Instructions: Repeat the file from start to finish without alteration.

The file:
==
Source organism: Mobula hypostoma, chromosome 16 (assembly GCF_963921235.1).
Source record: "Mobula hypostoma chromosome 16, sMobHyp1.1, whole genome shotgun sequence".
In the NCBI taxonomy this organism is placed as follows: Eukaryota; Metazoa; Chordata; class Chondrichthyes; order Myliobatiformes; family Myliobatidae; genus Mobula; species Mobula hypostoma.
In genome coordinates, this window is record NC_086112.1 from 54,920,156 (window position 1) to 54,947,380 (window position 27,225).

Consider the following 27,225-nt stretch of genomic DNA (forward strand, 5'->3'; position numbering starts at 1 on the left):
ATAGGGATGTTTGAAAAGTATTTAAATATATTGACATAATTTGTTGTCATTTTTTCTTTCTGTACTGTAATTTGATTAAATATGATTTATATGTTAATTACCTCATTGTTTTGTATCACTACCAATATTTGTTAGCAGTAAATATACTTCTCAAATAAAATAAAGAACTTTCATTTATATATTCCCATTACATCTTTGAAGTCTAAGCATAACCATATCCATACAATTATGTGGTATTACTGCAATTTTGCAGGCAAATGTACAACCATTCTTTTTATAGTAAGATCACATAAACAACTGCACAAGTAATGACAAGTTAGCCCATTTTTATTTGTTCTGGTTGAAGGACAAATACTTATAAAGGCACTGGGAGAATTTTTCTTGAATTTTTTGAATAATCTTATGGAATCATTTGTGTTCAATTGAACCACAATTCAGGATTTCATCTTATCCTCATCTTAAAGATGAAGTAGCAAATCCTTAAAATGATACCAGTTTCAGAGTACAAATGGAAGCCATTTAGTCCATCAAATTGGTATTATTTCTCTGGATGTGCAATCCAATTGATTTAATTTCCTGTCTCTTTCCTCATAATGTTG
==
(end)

Source organism: Mobula hypostoma, chromosome 16 (assembly GCF_963921235.1).
Source record: "Mobula hypostoma chromosome 16, sMobHyp1.1, whole genome shotgun sequence".
In the NCBI taxonomy this organism is placed as follows: Eukaryota; Metazoa; Chordata; class Chondrichthyes; order Myliobatiformes; family Myliobatidae; genus Mobula; species Mobula hypostoma.
In genome coordinates, this window is record NC_086112.1 from 54,920,156 (window position 1) to 54,947,380 (window position 27,225).

Consider the following 27,225-nt stretch of genomic DNA (forward strand, 5'->3'; position numbering starts at 1 on the left):
ATAGGGATGTTTGAAAAGTATTTAAATATATTGACATAATTTGTTGTCATTTTTTCTTTCTGTACTGTAATTTGATTAAATATGATTTATATGTTAATTACCTCATTGTTTTGTATCACTACCAATATTTGTTAGCAGTAAATATACTTCTCAAATAAAATAAAGAACTTTCATTTATATATTCCCATTACATCTTTGAAGTCTAAGCATAACCATATCCATACAATTATGTGGTATTACTGCAATTTTGCAGGCAAATGTACAACCATTCTTTTTATAGTAAGATCACATAAACAACTGCACAAGTAATGACAAGTTAGCCCATTTTTATTTGTTCTGGTTGAAGGACAAATACTTATAAAGGCACTGGGAGAATTTTTCTTGAATTTTTTGAATAATCTTATGGAATCATTTGTGTTCAATTGAACCACAATTCAGGATTTCATCTTATCCTCATCTTAAAGATGAAGTAGCAAATCCTTAAAATGATACCAGTTTCAGAGTACAAATGGAAGCCATTTAGTCCATCAAATTGGTATTATTTCTCTGGATGTGCAATCCAATTGATTTAATTTCCTGTCTCTTTCCTCATAATGTTG